Disease & Virus News

Measles Outbreaks Pictures and Facts

The symptoms of measles generally appear about seven to 14 days after a person is infected.
Measles typically begins with: high fever, cough, runny nose, and red, watery eyes (conjunctivitis).

Two or three days after symptoms begin, tiny white spots  may appear inside the mouth.

Three to five days after symptoms begin, a rash breaks out. It usually begins as flat red spots that appear on the face at the hairline and spread downward to the neck, trunk, arms, legs, and feet. Small raised bumps may also appear on top of the flat red spots. The spots may become joined together as they spread from the head to the rest of the body. When the rash appears, a person’s fever may spike to more than 104° Fahrenheit.

After a few days, the fever subsides and the rash fades.

Measles cases and outbreaks from January 1-November 29, 2014. 610 cases reported in 24 states: Alabama, California, Connecticut, Hawaii, Illinois, Indiana, Kansas, Massachusetts, Michigan, Minnesota, Missouri, Nebraska, New Jersey, New Mexico, New York, Ohio, Oregon, Pennsylvania, Tennessee, Texas, Utah, Virginia, Wisconsin, and Washington. 20outbreaks representing 89% of reported cases this year. Annual reported cases have ranged from a low of 37 in 2004 to a high of 220 in 2011

Measles can be prevented with the MMR (measles, mumps, and rubella) vaccine. In the United States, widespread use of measles vaccine has led to a greater than 99% reduction in measles cases compared with the pre-vaccine era. From 2000 to 2013, a range of 37 to 220 measles cases per year were reported in the United States, and most of these originated outside the country.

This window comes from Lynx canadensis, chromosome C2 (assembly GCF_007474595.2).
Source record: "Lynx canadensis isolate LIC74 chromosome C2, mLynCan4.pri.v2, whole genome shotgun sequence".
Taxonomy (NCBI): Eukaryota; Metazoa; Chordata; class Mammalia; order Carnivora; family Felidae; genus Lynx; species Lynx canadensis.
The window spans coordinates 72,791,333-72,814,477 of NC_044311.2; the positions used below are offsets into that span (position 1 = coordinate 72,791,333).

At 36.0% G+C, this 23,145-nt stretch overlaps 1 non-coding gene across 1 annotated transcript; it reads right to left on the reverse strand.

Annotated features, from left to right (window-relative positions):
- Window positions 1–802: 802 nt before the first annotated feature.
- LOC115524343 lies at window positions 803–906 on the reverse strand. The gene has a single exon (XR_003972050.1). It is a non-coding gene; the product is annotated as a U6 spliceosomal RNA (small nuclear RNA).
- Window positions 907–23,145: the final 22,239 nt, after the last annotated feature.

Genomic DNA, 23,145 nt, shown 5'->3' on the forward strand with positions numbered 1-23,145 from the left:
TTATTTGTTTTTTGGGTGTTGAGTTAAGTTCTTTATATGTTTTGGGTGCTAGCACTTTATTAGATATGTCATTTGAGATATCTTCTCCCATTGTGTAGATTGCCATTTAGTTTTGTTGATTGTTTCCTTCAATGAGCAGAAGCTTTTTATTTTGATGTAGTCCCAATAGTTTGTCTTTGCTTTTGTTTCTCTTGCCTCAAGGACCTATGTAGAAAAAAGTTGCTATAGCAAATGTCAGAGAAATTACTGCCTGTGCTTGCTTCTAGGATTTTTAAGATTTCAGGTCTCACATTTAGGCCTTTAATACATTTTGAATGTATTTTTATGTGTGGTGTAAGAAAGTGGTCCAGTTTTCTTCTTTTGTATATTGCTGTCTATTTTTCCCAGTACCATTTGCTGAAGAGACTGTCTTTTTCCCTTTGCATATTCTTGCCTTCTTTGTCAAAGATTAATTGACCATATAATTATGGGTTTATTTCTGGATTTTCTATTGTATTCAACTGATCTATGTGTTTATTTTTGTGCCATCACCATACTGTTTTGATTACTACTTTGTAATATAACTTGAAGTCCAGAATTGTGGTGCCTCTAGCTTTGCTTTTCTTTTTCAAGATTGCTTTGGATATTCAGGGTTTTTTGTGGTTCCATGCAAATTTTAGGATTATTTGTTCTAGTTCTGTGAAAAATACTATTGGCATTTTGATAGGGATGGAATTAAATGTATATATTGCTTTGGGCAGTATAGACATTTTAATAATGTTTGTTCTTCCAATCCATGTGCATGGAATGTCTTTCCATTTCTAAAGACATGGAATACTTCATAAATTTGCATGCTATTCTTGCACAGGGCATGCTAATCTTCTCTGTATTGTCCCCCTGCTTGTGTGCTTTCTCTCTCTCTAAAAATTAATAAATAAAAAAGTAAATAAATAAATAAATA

Measles is still common in other countries. The virus is highly contagious and can spread rapidly in areas where people are not vaccinated. Worldwide, an estimated 20 million people get measles and 122,000 people die from the disease each year—that equals about 330 deaths every day or about 14 deaths every hour.

Measles Skin Rash

Vaccine Recommendations in Children and Adults

Children
CDC recommends all children get two doses of MMR vaccine, starting with the first dose at 12 through 15 months of age, and the second dose at 4 through 6 years of age. Children can receive the second dose earlier as long as it is at least 28 days after the first dose.

Students at post-high school educational institutions

Students at post-high school educational institutions who do not have evidence of immunity against measles need two doses of MMR vaccine, separated by at least 28 days.

Adults
Adults who do not have evidence of immunity against measles should get at least one dose of MMR vaccine.

Source: www.cdc.gov

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*Disclaimer: All information on this site is intended for entertainment purposes. This content is not guaranteed and results may vary person to person.